Customers are deserting Allied Irish Banks in droves, and deposits have fallen by over $20 billion from the beginning of the year.
Most of those withdrawing funds were institutional investors who moved their money once AIB lost its top ratings from financial agencies.
The banks troubles show yet another reason why the IMF/European Union felt the need to intervene as the banks in Ireland are undergoing yet another liquidity crisis.
The bank has said it would raise $8 billion in a sale of new shares but now say they will increase the size of the placing.
The bank has also already agreed to the sale of its Polish subsidiary.
“Challenging economic and market conditions are reducing operating profits overall, and in each of our divisions, relative to the same period in 2009,” AIB said in a statement.
“Factors reducing our net interest margin this year include lower capital income, lower treasury income, lower income on loans pending transfer to Nama and higher wholesale funding costs.”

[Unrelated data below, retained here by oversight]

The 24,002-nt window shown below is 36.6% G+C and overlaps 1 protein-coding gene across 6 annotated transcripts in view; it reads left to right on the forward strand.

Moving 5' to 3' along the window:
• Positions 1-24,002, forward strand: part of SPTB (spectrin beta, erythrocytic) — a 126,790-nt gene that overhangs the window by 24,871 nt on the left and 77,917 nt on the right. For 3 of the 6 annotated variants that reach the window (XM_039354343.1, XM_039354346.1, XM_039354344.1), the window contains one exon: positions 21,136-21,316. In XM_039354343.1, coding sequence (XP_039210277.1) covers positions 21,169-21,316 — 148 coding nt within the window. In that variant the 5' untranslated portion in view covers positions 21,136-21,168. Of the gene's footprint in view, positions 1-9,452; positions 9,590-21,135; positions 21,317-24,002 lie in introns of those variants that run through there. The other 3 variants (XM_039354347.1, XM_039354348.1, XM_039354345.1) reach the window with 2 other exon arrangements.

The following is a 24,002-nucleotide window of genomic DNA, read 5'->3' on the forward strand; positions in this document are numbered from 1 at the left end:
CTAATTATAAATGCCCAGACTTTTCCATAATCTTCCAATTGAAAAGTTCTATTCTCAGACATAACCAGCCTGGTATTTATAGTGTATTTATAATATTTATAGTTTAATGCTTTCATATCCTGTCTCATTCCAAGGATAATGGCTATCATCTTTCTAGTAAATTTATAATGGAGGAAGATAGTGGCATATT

Bad debt charges were what was anticipated they said with expectations, the bank said.
They stated that about 2.6 per cent of owner occupier mortgages were in arrears for more than 90 days, in comparison to c2.1 per cent at the end of the last quarter.
The bank noted that future trends would be “strongly influenced” by the unemployment rate.
“The outlook in our markets is uncertain with additional stress likely from the implementation of the Irish and UK budgets,” AIB said. “We are carefully and thoroughly assessing these impacts and market conditions.”
The bank has fired about 600 staff.
“A lower cost base aligned with the bank’s reduced size is a key part of our plans to improve the future performance of the bank."
General John Kelly accused of Boston Irish racism for comments on black congresswoman